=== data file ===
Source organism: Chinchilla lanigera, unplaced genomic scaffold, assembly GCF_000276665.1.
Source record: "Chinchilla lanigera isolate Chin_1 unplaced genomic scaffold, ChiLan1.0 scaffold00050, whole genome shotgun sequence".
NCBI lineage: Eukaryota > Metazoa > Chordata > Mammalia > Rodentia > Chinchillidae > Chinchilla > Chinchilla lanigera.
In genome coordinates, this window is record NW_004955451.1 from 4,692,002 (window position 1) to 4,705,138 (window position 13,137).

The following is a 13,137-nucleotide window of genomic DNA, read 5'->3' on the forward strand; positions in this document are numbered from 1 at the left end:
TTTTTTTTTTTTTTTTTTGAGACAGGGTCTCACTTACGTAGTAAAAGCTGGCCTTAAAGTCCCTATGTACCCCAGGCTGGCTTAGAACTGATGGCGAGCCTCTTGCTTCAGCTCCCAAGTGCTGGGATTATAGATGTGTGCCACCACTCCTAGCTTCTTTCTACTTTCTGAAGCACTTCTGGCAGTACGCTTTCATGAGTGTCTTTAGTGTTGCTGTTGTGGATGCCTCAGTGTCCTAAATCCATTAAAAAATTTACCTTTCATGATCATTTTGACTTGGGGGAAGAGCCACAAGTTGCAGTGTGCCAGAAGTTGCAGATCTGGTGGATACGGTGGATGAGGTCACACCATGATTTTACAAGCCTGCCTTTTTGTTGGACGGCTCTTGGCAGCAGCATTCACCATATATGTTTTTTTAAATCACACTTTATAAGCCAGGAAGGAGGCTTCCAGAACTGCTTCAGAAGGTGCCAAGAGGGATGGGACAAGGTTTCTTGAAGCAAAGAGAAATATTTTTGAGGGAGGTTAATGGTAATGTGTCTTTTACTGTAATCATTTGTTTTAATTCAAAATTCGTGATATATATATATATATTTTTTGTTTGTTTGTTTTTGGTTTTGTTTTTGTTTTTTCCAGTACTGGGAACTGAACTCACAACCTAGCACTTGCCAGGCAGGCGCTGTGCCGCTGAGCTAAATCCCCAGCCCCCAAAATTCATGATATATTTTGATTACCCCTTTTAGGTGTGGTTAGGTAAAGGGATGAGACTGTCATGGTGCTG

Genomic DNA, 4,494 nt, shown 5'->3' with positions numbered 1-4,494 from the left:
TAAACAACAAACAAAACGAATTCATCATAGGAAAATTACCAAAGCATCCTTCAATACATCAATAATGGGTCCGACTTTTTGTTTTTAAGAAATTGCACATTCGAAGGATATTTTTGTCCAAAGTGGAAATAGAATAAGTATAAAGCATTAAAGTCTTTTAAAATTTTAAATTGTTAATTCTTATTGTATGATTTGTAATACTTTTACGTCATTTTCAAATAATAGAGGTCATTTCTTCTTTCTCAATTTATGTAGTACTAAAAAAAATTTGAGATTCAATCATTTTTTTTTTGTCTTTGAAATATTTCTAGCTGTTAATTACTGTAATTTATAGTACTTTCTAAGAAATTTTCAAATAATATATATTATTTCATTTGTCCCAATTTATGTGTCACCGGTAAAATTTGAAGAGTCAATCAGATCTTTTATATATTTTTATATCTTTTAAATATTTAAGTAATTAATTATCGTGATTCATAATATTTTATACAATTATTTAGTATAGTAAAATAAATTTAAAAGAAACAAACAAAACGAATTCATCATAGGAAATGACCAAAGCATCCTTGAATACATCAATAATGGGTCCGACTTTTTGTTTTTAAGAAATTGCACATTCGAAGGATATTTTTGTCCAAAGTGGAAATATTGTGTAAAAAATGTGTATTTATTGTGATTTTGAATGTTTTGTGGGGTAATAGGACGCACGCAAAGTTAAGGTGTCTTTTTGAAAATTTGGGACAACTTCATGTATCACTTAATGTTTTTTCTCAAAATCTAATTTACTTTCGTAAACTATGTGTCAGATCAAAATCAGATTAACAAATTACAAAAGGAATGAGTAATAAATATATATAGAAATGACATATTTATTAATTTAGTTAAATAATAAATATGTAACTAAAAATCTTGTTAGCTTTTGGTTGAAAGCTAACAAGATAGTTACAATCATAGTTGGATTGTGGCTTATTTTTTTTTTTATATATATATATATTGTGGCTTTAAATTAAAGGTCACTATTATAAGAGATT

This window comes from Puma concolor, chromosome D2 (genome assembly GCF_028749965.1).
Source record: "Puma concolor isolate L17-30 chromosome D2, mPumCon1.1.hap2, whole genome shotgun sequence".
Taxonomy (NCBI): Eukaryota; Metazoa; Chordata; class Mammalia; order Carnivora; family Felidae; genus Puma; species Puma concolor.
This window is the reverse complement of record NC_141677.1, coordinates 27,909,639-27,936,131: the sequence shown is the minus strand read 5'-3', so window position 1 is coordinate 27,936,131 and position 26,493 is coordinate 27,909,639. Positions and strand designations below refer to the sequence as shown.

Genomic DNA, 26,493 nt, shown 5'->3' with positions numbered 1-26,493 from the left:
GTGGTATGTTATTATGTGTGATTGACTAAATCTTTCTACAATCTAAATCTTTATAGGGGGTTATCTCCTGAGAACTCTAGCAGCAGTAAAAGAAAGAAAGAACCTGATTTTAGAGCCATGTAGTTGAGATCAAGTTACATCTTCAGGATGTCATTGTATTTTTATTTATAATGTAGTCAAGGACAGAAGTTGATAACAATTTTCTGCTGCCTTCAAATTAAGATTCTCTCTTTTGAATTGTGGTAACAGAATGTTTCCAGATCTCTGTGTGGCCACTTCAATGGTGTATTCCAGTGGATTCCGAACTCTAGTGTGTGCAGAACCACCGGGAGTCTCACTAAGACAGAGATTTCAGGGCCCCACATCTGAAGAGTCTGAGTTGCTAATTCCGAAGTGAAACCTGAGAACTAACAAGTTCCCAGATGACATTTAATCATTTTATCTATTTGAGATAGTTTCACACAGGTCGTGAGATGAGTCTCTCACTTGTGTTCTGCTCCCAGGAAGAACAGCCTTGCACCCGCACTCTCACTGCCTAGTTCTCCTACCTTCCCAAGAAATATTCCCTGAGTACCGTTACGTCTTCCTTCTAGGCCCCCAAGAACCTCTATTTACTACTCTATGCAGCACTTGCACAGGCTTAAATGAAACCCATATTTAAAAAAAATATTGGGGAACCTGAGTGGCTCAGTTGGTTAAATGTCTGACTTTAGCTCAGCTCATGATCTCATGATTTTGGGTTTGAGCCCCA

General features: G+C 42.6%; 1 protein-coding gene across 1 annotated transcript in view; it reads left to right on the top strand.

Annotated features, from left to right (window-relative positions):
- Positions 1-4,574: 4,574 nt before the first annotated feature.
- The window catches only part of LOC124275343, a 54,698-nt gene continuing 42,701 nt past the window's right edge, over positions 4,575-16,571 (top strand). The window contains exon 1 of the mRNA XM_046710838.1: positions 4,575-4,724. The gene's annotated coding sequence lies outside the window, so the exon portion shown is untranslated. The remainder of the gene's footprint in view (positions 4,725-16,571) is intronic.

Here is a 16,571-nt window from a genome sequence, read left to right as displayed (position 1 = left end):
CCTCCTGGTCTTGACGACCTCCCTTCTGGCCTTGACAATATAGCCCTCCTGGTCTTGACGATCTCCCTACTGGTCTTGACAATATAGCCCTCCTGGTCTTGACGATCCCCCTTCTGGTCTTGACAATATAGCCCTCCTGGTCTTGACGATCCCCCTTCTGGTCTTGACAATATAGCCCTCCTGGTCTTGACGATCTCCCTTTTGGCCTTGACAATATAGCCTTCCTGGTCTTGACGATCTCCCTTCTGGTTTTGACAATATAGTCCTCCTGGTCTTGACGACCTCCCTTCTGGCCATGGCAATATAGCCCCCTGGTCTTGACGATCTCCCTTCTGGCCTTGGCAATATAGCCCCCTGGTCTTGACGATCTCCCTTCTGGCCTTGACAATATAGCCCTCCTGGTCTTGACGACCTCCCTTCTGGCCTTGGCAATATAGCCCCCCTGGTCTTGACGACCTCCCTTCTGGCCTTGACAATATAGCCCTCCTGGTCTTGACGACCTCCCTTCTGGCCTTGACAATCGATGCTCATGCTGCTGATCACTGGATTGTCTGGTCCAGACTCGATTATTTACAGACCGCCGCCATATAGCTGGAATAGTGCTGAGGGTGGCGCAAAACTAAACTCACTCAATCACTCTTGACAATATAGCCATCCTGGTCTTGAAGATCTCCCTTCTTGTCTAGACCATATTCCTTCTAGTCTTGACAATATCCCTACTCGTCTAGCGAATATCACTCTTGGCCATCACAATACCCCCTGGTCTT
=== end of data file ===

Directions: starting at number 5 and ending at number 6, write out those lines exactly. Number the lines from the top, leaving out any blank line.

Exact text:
The following is a 13,137-nucleotide window of genomic DNA, read 5'->3' on the forward strand; positions in this document are numbered from 1 at the left end:
TTTTTTTTTTTTTTTTTTGAGACAGGGTCTCACTTACGTAGTAAAAGCTGGCCTTAAAGTCCCTATGTACCCCAGGCTGGCTTAGAACTGATGGCGAGCCTCTTGCTTCAGCTCCCAAGTGCTGGGATTATAGATGTGTGCCACCACTCCTAGCTTCTTTCTACTTTCTGAAGCACTTCTGGCAGTACGCTTTCATGAGTGTCTTTAGTGTTGCTGTTGTGGATGCCTCAGTGTCCTAAATCCATTAAAAAATTTACCTTTCATGATCATTTTGACTTGGGGGAAGAGCCACAAGTTGCAGTGTGCCAGAAGTTGCAGATCTGGTGGATACGGTGGATGAGGTCACACCATGATTTTACAAGCCTGCCTTTTTGTTGGACGGCTCTTGGCAGCAGCATTCACCATATATGTTTTTTTAAATCACACTTTATAAGCCAGGAAGGAGGCTTCCAGAACTGCTTCAGAAGGTGCCAAGAGGGATGGGACAAGGTTTCTTGAAGCAAAGAGAAATATTTTTGAGGGAGGTTAATGGTAATGTGTCTTTTACTGTAATCATTTGTTTTAATTCAAAATTCGTGATATATATATATATATTTTTTGTTTGTTTGTTTTTGGTTTTGTTTTTGTTTTTTCCAGTACTGGGAACTGAACTCACAACCTAGCACTTGCCAGGCAGGCGCTGTGCCGCTGAGCTAAATCCCCAGCCCCCAAAATTCATGATATATTTTGATTACCCCTTTTAGGTGTGGTTAGGTAAAGGGATGAGACTGTCATGGTGCTG